Saturday, September 16, 2006
Okay folks, like a rock band that just got done playing 3 slammers in a row, now it's time to take it down a notch. Because I am going to hijack this Blog to say goodbye to a beloved family pet: GPA and my cat, Sasha, who joined the great carpeted jungle-gym in the sky today. So, snuggle up with a pet of your own, or a glass of whiskey, and join my on this meloncholy trip down pet lane.
GPA and I adopted Sasha in September of 1998. We had just moved to Minneapolis, I had just entered law school, and GPA had just passed her NASD series 7 and series 63. We had promised each other that, after she passed her tests, we would get a cat as a reward (even though the apartment building we were living in didn't allow cats). And so, on a crisp Friday night, we ventured to the local Humane Society. After test-petting several cats, we picked up a small, fluffy cat named Sadie. She started audibly purring the minute we picked her up, and loved being petted. We were sold. We took her home, liberated her from her old-lady-esque name, and began a long process of getting to know her. The first three days, Sasha hid under the bed and wouldn't come out. Finally, I dragged her out (by her tail) and we made her interact with us. After that day, we were officially a family.
Almost anyone who has ever visted us has met Sasha, since she would jump up in the lap of visitors and make them pet her, allergies notwithstanding. Sasha had no use for fake mice (even those stuffed with catnip) or cat toys of almost any type, but did have 2 weaknesses: wadded-up receipts and bows (like from presents). The double-bungalo we moved to after living in the tiny apartment where Sasha first joined us had a carpeted set of stairs. Sasha would flop on one of those stairs, I would throw a wadded-up receipt to her, and she would bat it back down to me. Repeat ad infinitum.
For her entire life with us, Sasha would throw up her food about once every four days. We took her to a vet after about a year of this and the vet diagnosed her with a mild pancrease condition. Every month or so, we gave her a pill, and otherwised got accustomed to cleaning up cat barf (which was an officially-designated GPA job). Last Sunday, we noticed that Sasha hadn't eaten for several days, so we took her to a local vet. The final diagnosis was that essentially every organ in her body was shutting down. GPA and I paid a final visit to her this morning, held her, and cried like 6-year-old girls who had been told that Santa, the Tooth Fairy and the Easter Bunny had gotten into a head-on, no-survivors car accident with Barbie, Cinderella and Big Bird. I figure we must have appeared geniunely sad because we made the vet cry, and they have to deal with dying pets every day.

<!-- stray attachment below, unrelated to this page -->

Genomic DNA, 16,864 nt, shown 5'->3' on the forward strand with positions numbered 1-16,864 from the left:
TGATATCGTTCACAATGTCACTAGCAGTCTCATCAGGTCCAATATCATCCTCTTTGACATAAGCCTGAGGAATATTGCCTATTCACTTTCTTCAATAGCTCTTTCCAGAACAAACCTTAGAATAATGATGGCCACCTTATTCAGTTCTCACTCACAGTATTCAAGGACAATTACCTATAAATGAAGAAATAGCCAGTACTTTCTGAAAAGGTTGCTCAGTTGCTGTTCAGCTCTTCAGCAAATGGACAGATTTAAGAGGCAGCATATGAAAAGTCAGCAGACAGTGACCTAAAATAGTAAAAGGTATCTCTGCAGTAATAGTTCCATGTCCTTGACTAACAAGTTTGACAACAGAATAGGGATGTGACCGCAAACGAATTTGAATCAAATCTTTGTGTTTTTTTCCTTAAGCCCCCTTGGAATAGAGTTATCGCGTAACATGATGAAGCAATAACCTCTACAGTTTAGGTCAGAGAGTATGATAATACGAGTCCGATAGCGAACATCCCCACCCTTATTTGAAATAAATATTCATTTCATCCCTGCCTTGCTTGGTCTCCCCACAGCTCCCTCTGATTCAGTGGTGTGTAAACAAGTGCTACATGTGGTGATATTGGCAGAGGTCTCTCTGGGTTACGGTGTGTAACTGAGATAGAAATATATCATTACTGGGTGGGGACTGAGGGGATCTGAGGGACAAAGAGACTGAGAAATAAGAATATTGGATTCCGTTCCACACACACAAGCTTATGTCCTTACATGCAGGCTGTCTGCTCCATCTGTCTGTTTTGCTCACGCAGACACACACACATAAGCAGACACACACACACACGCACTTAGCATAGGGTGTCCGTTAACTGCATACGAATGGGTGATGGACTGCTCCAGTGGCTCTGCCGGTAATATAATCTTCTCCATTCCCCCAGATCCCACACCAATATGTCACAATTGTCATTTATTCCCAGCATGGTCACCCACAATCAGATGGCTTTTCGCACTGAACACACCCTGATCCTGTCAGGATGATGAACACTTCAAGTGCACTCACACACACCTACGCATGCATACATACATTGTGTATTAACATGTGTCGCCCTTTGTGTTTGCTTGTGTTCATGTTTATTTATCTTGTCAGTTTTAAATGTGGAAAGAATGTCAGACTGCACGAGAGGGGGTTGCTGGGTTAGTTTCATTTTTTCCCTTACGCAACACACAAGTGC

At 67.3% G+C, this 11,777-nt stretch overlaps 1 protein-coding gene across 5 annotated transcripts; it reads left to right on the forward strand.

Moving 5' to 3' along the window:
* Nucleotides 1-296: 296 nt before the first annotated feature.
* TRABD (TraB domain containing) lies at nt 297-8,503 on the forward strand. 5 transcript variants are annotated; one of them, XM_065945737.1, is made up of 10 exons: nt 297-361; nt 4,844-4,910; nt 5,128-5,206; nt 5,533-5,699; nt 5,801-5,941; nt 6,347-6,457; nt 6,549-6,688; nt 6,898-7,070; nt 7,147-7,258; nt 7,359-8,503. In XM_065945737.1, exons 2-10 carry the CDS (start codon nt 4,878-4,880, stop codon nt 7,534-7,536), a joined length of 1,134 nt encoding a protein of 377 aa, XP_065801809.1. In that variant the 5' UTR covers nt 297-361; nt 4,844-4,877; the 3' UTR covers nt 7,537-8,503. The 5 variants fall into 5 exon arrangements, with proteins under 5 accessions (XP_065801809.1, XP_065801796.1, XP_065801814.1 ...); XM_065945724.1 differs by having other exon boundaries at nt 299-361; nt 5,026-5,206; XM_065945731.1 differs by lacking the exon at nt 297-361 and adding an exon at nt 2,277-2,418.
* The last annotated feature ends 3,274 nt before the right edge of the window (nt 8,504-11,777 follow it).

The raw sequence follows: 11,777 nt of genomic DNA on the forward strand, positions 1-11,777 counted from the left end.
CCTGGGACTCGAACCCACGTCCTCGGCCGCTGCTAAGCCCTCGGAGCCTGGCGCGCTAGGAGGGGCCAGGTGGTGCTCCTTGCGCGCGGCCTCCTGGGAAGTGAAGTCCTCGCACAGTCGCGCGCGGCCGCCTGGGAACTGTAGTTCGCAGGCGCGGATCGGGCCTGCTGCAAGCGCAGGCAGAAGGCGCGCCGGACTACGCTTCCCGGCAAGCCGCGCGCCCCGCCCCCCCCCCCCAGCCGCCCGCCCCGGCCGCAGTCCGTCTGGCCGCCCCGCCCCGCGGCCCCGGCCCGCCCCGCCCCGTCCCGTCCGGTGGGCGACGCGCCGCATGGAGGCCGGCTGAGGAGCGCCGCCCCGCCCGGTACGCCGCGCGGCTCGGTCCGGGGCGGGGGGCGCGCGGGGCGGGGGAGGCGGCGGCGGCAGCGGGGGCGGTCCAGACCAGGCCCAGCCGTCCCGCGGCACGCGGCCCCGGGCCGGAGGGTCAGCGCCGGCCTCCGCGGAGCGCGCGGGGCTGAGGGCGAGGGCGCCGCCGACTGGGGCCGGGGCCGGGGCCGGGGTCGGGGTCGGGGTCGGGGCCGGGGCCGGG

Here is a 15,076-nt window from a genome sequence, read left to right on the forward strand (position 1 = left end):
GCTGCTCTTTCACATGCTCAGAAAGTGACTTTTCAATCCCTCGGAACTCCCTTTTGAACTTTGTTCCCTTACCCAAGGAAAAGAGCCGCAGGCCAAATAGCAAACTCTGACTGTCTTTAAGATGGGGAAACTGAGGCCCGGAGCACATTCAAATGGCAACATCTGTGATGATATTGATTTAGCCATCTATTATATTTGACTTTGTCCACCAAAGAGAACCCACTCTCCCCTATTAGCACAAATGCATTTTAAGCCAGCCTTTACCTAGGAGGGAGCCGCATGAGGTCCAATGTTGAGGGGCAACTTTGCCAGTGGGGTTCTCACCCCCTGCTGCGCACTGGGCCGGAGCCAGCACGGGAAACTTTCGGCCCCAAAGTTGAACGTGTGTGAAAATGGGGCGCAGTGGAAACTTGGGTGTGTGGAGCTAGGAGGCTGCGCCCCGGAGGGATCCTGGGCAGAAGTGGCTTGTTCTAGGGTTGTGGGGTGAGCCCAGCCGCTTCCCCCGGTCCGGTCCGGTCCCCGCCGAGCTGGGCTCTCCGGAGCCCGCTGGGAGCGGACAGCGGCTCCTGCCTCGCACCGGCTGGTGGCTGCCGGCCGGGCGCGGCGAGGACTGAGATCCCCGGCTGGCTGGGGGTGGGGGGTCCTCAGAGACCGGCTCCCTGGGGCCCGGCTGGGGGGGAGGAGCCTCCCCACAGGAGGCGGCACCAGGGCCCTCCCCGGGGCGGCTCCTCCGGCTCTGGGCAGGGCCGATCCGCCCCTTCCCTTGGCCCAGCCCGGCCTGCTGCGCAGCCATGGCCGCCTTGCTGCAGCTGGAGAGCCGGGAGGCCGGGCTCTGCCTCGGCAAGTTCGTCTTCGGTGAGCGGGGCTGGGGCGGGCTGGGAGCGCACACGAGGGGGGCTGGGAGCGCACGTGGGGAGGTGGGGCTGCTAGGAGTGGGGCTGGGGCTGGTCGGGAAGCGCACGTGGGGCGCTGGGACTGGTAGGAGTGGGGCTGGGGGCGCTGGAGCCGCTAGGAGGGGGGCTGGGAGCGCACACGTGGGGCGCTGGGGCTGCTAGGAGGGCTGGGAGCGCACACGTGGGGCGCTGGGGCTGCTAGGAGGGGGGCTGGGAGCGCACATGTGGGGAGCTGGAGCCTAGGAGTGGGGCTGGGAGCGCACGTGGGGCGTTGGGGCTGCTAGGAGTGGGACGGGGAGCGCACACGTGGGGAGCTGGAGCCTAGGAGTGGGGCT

I have wondered, in the last several days, whether it would have been easier to take had we just woken up one morning and found her dead. I think this may be one of those pull the bandaid slowly vs. quickly kind of arguments. In general, I'm glad I had a chance to say goodbye to her, as hard as it was.
There are any number of Hallmark-ready lessons one can learn when a pet dies. The only one interesting enough to bear repeating, in my opinion, is this: in life, we have a choice to either open ourselves up to love and life and new experiences, or to close ourselves off and develop a hard shell (Red Foreman-style) of "don't give a shit." If you pick the former route, you open yourself up to all kinds of pain and sadness because that goes hand-in-hand with happiness and joy and love. If you pick the latter route, you will seldom be horribly depressed, but you will seldom be all that happy, either. As usual, Shakespeare summed all of that up very concisely: it IS better to have loved and lost than never to have loved at all.
This is, ultimately, every pet lover's dilema, because the simple fact is, unless you have a toucan or a Galapagos turtle as a pet, we live much longer than our pets do. So, whether you want to think about it or not, every pet you love is a pet you will eventually have to say goodbye to. Thanks, Captain Bring-Down!
At the end of the day, what I will remember about Sasha is the unique slice of my life that I shared with her. She joined our family as I was entering law school, GPA was starting her career, and we were both living in a tiny, crappy one-bedroom apartment. In the 8 years she spent with us, we moved 3 times, including one major move; I changed jobs 4 times; GPA changed employers twice and got promoted 7 times. Our household income increased by 1000%. We owned 4 different cars. I earned my JD and GPA earned her MBA. I went from essentially college student (age 22) to adult-whether-I-want-to-be-or-not (30). Throughout all of it, the only two constants in my life were GPA and Sasha.
So, this blog entry is my tribute to the tiny grey cat who changed me from a dog person to a cat person. I hope your life with us was as great as our life with you. If there is a heaven, we'll see you there, because it wouldn't be heaven without you.
Posted by Ben Patrick at 3:11 PM